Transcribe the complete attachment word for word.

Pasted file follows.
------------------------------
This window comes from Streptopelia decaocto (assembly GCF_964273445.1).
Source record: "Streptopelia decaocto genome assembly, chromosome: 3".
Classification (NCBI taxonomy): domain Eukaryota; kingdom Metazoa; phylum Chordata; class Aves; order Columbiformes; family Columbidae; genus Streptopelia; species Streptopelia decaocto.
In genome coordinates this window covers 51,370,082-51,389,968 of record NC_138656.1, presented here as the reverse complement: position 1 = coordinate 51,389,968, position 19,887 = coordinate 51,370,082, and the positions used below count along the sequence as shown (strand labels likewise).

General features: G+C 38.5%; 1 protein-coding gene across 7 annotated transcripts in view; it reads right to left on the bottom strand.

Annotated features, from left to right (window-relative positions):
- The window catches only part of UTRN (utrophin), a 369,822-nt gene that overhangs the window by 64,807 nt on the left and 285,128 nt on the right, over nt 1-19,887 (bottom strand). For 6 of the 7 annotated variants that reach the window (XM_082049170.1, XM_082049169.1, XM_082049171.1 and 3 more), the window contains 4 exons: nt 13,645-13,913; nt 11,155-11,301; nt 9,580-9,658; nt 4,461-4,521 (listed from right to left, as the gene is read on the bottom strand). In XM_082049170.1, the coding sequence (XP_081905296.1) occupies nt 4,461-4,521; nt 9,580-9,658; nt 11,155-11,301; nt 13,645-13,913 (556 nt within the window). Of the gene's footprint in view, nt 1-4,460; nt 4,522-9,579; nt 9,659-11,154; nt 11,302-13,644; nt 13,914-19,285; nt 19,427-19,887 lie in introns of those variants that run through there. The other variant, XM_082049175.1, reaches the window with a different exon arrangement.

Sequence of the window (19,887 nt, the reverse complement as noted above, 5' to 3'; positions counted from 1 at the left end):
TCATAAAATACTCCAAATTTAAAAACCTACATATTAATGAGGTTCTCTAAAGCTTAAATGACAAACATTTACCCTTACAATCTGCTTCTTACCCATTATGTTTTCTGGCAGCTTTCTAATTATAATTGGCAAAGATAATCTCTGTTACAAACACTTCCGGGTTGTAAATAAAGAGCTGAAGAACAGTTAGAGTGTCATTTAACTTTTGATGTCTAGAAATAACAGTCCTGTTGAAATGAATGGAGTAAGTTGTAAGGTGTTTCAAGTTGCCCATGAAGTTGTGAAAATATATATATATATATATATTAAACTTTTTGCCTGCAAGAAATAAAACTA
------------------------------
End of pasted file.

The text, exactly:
This window comes from Streptopelia decaocto (assembly GCF_964273445.1).
Source record: "Streptopelia decaocto genome assembly, chromosome: 3".
Classification (NCBI taxonomy): domain Eukaryota; kingdom Metazoa; phylum Chordata; class Aves; order Columbiformes; family Columbidae; genus Streptopelia; species Streptopelia decaocto.
In genome coordinates this window covers 51,370,082-51,389,968 of record NC_138656.1, presented here as the reverse complement: position 1 = coordinate 51,389,968, position 19,887 = coordinate 51,370,082, and the positions used below count along the sequence as shown (strand labels likewise).

General features: G+C 38.5%; 1 protein-coding gene across 7 annotated transcripts in view; it reads right to left on the bottom strand.

Annotated features, from left to right (window-relative positions):
- The window catches only part of UTRN (utrophin), a 369,822-nt gene that overhangs the window by 64,807 nt on the left and 285,128 nt on the right, over nt 1-19,887 (bottom strand). For 6 of the 7 annotated variants that reach the window (XM_082049170.1, XM_082049169.1, XM_082049171.1 and 3 more), the window contains 4 exons: nt 13,645-13,913; nt 11,155-11,301; nt 9,580-9,658; nt 4,461-4,521 (listed from right to left, as the gene is read on the bottom strand). In XM_082049170.1, the coding sequence (XP_081905296.1) occupies nt 4,461-4,521; nt 9,580-9,658; nt 11,155-11,301; nt 13,645-13,913 (556 nt within the window). Of the gene's footprint in view, nt 1-4,460; nt 4,522-9,579; nt 9,659-11,154; nt 11,302-13,644; nt 13,914-19,285; nt 19,427-19,887 lie in introns of those variants that run through there. The other variant, XM_082049175.1, reaches the window with a different exon arrangement.

Sequence of the window (19,887 nt, the reverse complement as noted above, 5' to 3'; positions counted from 1 at the left end):
TCATAAAATACTCCAAATTTAAAAACCTACATATTAATGAGGTTCTCTAAAGCTTAAATGACAAACATTTACCCTTACAATCTGCTTCTTACCCATTATGTTTTCTGGCAGCTTTCTAATTATAATTGGCAAAGATAATCTCTGTTACAAACACTTCCGGGTTGTAAATAAAGAGCTGAAGAACAGTTAGAGTGTCATTTAACTTTTGATGTCTAGAAATAACAGTCCTGTTGAAATGAATGGAGTAAGTTGTAAGGTGTTTCAAGTTGCCCATGAAGTTGTGAAAATATATATATATATATATATTAAACTTTTTGCCTGCAAGAAATAAAACTA